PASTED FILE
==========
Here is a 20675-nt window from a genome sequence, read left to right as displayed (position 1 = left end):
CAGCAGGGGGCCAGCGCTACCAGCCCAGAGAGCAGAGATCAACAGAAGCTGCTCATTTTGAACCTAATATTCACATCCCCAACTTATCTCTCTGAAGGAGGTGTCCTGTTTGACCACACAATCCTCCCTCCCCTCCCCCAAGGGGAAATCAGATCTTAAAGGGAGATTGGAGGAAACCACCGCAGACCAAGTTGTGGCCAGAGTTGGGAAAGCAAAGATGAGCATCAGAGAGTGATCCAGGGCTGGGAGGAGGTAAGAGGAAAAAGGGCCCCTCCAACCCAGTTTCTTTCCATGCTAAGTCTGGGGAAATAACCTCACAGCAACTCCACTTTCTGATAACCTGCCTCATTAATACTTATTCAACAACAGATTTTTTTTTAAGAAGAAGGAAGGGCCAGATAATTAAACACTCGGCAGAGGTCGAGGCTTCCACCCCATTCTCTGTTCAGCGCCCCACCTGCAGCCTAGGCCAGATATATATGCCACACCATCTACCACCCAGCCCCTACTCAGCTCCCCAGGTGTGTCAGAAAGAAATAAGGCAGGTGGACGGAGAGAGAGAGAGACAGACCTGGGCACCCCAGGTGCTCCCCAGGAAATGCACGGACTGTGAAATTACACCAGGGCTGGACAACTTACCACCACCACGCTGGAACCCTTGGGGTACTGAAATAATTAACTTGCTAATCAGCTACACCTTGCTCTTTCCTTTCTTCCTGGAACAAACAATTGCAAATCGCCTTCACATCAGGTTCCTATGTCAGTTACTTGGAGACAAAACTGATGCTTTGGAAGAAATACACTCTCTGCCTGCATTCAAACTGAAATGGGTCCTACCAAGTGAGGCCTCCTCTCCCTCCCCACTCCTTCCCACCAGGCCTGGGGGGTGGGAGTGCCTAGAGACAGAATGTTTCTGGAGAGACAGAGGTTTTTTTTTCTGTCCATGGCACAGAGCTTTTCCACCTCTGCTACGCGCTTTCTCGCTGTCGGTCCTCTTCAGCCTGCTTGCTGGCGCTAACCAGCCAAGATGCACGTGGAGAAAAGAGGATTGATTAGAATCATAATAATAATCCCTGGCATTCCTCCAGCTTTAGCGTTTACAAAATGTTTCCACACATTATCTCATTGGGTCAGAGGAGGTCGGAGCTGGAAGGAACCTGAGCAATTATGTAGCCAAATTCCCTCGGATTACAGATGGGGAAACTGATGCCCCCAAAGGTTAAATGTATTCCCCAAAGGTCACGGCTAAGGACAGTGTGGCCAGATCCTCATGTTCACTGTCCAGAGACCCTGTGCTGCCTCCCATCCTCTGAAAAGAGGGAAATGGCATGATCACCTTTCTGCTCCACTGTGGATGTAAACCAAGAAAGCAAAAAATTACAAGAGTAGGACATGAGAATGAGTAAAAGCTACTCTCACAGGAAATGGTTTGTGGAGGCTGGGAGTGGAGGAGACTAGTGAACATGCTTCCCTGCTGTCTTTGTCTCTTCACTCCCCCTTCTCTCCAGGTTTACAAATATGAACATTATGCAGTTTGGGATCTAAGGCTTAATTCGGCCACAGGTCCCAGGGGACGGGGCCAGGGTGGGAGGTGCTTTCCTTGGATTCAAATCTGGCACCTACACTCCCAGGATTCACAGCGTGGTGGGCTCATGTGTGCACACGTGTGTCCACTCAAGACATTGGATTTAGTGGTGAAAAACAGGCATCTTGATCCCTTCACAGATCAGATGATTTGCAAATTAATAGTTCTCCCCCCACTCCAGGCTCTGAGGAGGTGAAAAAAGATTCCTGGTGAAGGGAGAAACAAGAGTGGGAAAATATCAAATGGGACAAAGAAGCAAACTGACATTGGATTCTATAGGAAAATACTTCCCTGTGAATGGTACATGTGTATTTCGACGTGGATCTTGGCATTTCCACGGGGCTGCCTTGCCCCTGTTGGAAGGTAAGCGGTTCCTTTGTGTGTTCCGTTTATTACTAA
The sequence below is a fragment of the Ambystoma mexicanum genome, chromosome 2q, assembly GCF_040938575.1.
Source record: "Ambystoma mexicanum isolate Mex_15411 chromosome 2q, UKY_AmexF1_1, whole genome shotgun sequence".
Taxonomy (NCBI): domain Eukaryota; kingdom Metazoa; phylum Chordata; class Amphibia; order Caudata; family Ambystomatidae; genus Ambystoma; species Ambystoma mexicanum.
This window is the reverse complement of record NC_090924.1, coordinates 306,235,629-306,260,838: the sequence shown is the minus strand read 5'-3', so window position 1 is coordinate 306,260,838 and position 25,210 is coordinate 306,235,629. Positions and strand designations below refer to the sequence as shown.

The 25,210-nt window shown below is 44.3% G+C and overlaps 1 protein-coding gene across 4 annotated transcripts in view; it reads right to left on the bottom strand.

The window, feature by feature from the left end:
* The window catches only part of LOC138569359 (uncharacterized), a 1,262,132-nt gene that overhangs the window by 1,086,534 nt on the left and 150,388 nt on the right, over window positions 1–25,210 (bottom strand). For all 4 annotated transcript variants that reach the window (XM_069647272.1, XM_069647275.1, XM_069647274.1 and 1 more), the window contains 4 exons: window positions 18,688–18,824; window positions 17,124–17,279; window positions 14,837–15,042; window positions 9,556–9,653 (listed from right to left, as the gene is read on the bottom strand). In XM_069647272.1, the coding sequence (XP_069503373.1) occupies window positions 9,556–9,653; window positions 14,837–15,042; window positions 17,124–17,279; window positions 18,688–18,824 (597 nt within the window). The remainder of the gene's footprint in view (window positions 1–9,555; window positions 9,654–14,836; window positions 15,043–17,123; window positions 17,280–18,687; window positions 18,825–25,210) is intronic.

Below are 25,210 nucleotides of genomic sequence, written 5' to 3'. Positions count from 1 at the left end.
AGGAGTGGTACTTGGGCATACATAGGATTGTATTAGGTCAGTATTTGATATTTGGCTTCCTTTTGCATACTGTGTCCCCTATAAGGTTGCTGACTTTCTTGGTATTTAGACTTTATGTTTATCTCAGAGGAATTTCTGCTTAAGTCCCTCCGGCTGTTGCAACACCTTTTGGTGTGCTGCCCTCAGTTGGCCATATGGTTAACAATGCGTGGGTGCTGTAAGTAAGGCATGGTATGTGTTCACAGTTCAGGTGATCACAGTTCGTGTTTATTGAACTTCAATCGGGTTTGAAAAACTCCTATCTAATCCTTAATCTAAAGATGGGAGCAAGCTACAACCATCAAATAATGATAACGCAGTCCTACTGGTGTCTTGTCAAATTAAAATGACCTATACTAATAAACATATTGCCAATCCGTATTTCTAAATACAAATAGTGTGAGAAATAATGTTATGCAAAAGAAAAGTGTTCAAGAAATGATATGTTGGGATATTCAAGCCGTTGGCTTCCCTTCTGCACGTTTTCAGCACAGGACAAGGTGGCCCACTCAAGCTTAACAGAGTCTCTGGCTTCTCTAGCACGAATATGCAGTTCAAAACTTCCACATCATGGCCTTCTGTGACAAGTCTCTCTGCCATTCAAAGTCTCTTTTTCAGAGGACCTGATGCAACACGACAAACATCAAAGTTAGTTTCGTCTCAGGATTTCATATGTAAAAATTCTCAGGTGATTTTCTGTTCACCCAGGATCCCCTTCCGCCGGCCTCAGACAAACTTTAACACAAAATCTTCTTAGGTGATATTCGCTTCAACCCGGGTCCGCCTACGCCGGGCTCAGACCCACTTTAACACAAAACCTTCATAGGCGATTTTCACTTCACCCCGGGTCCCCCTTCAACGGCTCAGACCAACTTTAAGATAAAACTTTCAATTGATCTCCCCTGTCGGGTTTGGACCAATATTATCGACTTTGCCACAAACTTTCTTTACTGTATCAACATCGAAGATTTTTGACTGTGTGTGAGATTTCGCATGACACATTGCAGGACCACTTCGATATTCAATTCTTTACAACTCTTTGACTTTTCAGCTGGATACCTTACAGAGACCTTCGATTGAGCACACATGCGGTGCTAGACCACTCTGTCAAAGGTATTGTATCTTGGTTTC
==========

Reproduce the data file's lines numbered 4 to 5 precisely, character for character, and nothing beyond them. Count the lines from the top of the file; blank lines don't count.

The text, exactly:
Source record: "Ambystoma mexicanum isolate Mex_15411 chromosome 2q, UKY_AmexF1_1, whole genome shotgun sequence".
Taxonomy (NCBI): domain Eukaryota; kingdom Metazoa; phylum Chordata; class Amphibia; order Caudata; family Ambystomatidae; genus Ambystoma; species Ambystoma mexicanum.